Business rates in the spotlight ahead of Spring Budget

21 January 2021, 08:43 AM
  • Local shops are calling for government intervention to avoid a “sudden shock” when rates relief comes to an end, as well as a revamp of the entire system
Business rates in the spotlight ahead of Spring Budget

Trade groups are urging action on business rates as the lockdown continues to put local shops at risk. The Association of Convenience Stores (ACS) is calling for chancellor Rishi Sunak to extend the rates discount into 2021/22 so that local businesses aren’t met with high rates bills while still dealing with the fallout from the Covid-19 pandemic.

In a submission of evidence to the Treasury ahead of the Spring Budget on 3rd March, ACS has recommended a minimum 50% reduction in business rates for 2021/22 to avoid a “cliff edge spike” in operating costs.

Meanwhile, the UK’s leading business group has called for action to be taken ahead of the Budget in order to support businesses more immediately.

The Confederation of British Industry (CBI) urged an extension of the business rates holiday for at least three months for firms that are forced to close, and providing support to their supply chains as well. The group also called for the furlough scheme to be extended to the end of June.

“The government must once again stand shoulder-to-shoulder with businesses,” said Tony Danker, CBI director general. “Many tough decisions for business owners on jobs, or even whether to carry on, will be made in the next few weeks. If the government plans to continue its support then I urge them to take action before the Budget, which is still more than six weeks away.”

The Federation of Small Businesses (FSB) told Speciality Food that the situation today with regards to business rates is “all the more pressing as small businesses have faced their toughest year on record”. FSB national chair Mike Cherry says: “They have a mountain to climb to get back on their feet, so extending the business rates discount to 100% for another year is the right thing to do.”

“Crucially, the government needs to recognise that Covid impact is not restricted to just retail, hospitality and leisure properties and so ensure relief reaches not only their supply chains currently excluded, but small businesses right across the country in all our communities and sectors,” he adds.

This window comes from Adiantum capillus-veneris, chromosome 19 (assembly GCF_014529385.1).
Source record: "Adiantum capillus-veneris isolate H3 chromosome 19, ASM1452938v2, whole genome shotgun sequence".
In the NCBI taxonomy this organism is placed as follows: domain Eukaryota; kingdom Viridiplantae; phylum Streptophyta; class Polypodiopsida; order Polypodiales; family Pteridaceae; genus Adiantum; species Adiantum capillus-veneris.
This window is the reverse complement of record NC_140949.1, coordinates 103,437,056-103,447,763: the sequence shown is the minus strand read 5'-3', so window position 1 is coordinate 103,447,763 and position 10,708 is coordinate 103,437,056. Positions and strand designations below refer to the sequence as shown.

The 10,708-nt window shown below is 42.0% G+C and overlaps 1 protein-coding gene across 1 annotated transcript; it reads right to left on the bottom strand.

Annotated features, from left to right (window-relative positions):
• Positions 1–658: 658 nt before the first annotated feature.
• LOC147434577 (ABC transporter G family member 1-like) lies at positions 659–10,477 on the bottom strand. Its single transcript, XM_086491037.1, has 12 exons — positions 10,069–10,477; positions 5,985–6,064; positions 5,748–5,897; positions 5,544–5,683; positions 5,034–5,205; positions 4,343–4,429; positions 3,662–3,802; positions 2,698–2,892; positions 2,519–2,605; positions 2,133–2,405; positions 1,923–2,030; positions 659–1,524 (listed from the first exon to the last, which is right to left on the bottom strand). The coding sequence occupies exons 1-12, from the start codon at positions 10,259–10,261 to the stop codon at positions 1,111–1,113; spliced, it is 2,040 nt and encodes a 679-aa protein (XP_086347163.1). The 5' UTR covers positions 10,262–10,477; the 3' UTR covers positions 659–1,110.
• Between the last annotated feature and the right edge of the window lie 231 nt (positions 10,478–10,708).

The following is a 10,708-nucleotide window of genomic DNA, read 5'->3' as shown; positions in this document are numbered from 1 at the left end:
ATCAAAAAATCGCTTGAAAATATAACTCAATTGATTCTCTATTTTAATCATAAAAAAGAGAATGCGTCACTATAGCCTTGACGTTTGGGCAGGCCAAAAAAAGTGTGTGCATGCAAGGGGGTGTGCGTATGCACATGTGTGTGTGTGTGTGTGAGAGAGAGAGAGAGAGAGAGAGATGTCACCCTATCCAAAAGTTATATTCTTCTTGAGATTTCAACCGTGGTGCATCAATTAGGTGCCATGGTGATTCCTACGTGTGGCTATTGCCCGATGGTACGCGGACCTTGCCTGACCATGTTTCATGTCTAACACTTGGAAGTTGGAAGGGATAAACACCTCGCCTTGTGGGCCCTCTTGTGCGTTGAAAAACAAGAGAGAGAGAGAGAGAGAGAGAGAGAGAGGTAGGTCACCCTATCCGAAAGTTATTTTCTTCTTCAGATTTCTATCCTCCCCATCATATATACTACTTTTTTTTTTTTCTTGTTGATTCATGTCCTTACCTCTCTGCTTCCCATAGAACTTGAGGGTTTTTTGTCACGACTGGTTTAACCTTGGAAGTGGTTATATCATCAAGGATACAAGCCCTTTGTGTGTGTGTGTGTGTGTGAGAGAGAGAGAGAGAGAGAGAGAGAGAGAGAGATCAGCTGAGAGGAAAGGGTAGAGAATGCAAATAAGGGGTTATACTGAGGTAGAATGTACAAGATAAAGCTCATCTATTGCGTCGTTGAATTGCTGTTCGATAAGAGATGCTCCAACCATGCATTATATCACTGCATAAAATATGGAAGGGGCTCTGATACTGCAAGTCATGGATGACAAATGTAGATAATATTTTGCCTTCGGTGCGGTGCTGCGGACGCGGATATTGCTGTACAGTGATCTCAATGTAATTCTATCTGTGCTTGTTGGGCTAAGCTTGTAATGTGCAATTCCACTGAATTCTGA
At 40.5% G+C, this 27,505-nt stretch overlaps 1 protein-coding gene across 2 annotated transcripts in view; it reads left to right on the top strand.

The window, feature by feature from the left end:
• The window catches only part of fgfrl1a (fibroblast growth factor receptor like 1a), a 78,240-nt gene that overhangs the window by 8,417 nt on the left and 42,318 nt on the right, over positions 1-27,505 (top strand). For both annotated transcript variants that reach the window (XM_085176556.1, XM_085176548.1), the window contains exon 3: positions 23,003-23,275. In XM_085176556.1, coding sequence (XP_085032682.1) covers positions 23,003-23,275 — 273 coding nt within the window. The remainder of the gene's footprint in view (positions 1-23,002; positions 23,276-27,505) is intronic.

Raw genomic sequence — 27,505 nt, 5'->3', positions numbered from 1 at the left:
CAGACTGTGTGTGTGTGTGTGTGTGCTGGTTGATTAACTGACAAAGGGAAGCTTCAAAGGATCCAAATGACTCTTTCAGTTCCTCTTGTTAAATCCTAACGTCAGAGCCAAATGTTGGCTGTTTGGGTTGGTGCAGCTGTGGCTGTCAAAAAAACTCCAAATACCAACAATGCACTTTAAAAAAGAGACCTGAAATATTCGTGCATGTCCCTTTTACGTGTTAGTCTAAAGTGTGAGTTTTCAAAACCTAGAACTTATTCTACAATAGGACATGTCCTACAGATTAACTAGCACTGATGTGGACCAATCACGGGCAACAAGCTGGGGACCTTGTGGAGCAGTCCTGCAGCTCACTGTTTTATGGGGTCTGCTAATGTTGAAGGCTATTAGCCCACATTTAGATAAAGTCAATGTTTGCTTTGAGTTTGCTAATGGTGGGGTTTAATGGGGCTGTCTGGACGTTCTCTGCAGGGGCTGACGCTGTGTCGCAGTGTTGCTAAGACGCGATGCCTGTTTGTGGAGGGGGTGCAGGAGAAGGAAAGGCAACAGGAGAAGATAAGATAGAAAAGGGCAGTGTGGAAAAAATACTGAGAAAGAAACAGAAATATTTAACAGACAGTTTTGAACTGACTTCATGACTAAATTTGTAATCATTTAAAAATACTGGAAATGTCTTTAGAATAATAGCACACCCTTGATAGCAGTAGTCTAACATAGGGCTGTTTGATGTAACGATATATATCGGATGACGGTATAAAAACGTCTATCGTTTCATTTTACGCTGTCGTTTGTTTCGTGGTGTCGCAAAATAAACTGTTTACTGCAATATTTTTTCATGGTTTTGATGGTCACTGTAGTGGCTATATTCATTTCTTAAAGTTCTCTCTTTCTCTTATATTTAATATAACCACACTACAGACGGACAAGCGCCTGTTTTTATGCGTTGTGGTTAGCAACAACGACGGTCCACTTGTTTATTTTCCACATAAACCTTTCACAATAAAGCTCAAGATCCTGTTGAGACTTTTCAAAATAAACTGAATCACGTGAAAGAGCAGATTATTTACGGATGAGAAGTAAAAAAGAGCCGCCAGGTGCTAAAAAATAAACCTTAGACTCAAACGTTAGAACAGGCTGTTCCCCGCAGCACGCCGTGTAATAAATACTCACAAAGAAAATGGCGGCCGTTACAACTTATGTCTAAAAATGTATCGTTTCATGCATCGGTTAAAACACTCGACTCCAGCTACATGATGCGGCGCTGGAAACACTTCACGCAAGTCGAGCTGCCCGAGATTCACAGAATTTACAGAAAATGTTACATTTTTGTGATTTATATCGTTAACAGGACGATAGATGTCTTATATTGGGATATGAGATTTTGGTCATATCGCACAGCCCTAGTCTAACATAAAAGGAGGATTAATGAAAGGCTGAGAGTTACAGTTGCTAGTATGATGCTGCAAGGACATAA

At the Budget, the CBI recommends that the government goes further by delivering comprehensive reform of the “outdated” business rates system to support struggling high streets.

Since the pandemic began, the government has provided a package of support measures, which the CBI welcomed. Without financial support from the government through rates relief, grants and loans, the ACS says 42% of convenience stores would have had to shut their doors for good.

“The operational challenges of the pandemic are not yet behind us. Local shops are still investing in additional services, Covid-secure measures in store, and increased staffing costs to cover absences, so a sudden shock of high business rates costs, especially for those with high rateable values in city centres that have been hit hard over the last year, could be devastating,” explains ACS chief executive James Lowman.

“Forcing businesses to pay extra business rates at a time when they are barely operating threatens to stop the reopening of the high street altogether, which our economy so desperately needs,” adds Mike Cherry.

By tapering the reintroduction of business rates and providing more relief where it’s needed, the government can help to ensure the recovery of local economies begins as soon as possible.

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